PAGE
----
Alright folks, I have spent a good deal of time the past couple of days listening to the Burson.
Reviewing the basics, this is the Conductor, but fed from my Emotiva XDA-1 DAC, not the internal sabre DAC. Using the same cheap cables as fed everybody else. Per experimentation earlier, the amp was set to low gain. I had left it on constantly for a couple of days, just to make sure it was definitely warmed up.
Let me start by saying that I had a hard time establishing a solid SPL on this amp. Set to the 67 dB that was the upper limit on the other amps tested, the Burson sounded too soft for critical listening when playing the Ellington disc. Hmmm. Upped it one notch. Still too soft. Upped it 2 notches. Then a third. The sound finally came alive, but the bass on Satin Doll was a bit boomy. The amp was at 3 notches past 12 o'clock, approximately the 2 o'clock I had been using before I started matching SPLs. But the white noise SPL was now at 80 dBs per my phone app. Whatever. I decided to just use whatever level the amp sounded best at, but I found that the right level varied by recording. This amp has a very narrow sweet spot. Not enough volume and it sounds soft, damnear dead. Too much and you start to hear harshness, at least when using the Emo DAC input. Just right and the bears finally get to eat Goldilocks. Or something like that.
Okay, now to the sound itself. I decided to listen to the Ellington at 2 notches past 12 o'clock, and just concentrate harder, because I didn't like the boom in the bass. That turned out to be the right decision, since on Satin Doll, the bass tightened up. The cymbals were a bit quiet, but sounded right. You could hear stick hitting metal. The piano also sounded right. There was no harshness and the detail was all there, just much more subtle than on the MJ.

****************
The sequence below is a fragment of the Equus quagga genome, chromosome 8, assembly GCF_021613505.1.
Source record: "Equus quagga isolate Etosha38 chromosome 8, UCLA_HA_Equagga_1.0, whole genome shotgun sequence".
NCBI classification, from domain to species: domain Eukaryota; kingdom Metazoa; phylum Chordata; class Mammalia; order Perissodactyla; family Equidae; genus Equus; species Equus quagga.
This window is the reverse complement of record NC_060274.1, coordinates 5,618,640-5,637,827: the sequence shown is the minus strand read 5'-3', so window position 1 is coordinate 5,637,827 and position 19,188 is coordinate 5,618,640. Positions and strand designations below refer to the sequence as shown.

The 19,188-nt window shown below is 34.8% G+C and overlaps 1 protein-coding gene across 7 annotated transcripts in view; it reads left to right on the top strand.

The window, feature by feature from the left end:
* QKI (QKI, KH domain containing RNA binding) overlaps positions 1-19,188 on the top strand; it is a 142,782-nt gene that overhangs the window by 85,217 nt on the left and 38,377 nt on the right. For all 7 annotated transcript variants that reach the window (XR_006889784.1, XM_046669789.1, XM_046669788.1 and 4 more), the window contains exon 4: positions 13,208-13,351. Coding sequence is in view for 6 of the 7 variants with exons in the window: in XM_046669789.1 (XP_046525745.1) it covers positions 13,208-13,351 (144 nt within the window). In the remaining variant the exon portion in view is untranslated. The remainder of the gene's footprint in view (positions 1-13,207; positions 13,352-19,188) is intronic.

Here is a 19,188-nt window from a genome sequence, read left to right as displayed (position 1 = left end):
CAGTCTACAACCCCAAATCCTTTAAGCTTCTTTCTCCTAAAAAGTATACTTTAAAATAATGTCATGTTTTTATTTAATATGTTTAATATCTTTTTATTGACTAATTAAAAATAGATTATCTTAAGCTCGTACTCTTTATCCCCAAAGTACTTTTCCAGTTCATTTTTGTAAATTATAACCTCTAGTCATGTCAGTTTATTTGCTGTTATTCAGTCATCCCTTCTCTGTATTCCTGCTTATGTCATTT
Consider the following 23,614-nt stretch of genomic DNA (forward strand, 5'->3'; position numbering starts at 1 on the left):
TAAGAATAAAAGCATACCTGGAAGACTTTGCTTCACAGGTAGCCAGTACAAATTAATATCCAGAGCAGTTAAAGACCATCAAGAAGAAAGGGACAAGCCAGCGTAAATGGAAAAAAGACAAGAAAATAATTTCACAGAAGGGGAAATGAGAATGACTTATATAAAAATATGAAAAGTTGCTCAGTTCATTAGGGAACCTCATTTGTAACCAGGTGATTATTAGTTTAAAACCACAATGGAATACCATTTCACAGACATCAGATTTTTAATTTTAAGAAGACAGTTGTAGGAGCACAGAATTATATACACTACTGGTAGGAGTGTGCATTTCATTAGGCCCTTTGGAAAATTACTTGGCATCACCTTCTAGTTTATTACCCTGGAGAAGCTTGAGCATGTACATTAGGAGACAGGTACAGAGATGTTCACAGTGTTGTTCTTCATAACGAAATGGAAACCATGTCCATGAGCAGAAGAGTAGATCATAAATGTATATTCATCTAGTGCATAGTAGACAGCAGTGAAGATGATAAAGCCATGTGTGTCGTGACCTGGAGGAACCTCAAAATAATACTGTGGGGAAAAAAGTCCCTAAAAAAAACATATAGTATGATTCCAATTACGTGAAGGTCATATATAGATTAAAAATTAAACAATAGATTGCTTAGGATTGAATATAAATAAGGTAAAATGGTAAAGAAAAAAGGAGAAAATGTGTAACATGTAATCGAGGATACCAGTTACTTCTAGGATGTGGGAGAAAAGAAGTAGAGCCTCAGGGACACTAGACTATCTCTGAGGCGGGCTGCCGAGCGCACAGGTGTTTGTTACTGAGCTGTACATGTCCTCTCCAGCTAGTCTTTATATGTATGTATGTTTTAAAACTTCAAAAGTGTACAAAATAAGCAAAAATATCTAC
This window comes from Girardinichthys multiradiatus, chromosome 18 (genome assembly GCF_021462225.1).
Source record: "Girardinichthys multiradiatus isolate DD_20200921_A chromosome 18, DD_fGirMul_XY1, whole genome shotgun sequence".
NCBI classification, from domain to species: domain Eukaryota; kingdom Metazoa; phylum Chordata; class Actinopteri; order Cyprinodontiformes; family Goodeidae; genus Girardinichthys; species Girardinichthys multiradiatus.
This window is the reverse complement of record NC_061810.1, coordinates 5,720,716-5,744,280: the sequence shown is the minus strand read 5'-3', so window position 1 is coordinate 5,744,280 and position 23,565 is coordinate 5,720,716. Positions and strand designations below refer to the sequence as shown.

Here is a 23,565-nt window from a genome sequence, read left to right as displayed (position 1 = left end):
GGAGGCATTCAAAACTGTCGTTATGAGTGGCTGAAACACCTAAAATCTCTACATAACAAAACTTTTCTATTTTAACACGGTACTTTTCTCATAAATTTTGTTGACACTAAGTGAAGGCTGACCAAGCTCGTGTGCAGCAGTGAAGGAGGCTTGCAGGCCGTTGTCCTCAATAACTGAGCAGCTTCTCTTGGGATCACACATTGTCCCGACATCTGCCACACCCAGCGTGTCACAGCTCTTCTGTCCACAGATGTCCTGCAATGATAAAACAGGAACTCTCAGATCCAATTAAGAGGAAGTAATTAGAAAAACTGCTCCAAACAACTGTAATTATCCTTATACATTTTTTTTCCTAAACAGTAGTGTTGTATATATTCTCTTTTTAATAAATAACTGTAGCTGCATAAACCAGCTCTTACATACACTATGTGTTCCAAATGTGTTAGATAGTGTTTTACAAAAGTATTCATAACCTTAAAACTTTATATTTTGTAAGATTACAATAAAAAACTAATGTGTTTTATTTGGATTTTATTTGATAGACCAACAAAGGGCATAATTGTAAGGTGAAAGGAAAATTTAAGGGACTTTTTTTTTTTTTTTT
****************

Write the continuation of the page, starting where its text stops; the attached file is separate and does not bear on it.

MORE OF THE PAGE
Everything sounds distant on the Burson, like you are sitting in the back of the theater, instead of the front, or with some amps, on the stage. Some would say the Burson has a larger sound stage, I say it puts you in the cheap seats. But hey, for those people who don't want to be in the band, pay a premium price to sit up close and see how haggard a 60-year-old rocker really looks, or risk getting hit by flying guitar splinters, the Burson might be perfect. It sort of turns the LCD-3s into the HD800s, without the high-end issues. Not at all bad, depending on what the listener wants from his/her headphones.
The amp does handle the high end extremely well. Cymbals and snares sound absolutely fantastic on this amp, and the higher notes on all of the instruments are clean with no harshness -- assuming you have set the volume level properly (always keep that caveat in mind with this amp, please). Bass is also very clean and tight. Kick drums have great, distinct thump and both acoustic and electric basses sound right. It is easy to pick out the various instruments playing in the lower octaves on pretty much every song.
Instrument separation is extremely good with this amp throughout the audible range. If you want to listen to the drums or clarinet or guitar all the way through a song, the Burson makes it easy, as long as you pay attention, because everything is very subtle, assuming the right volume level.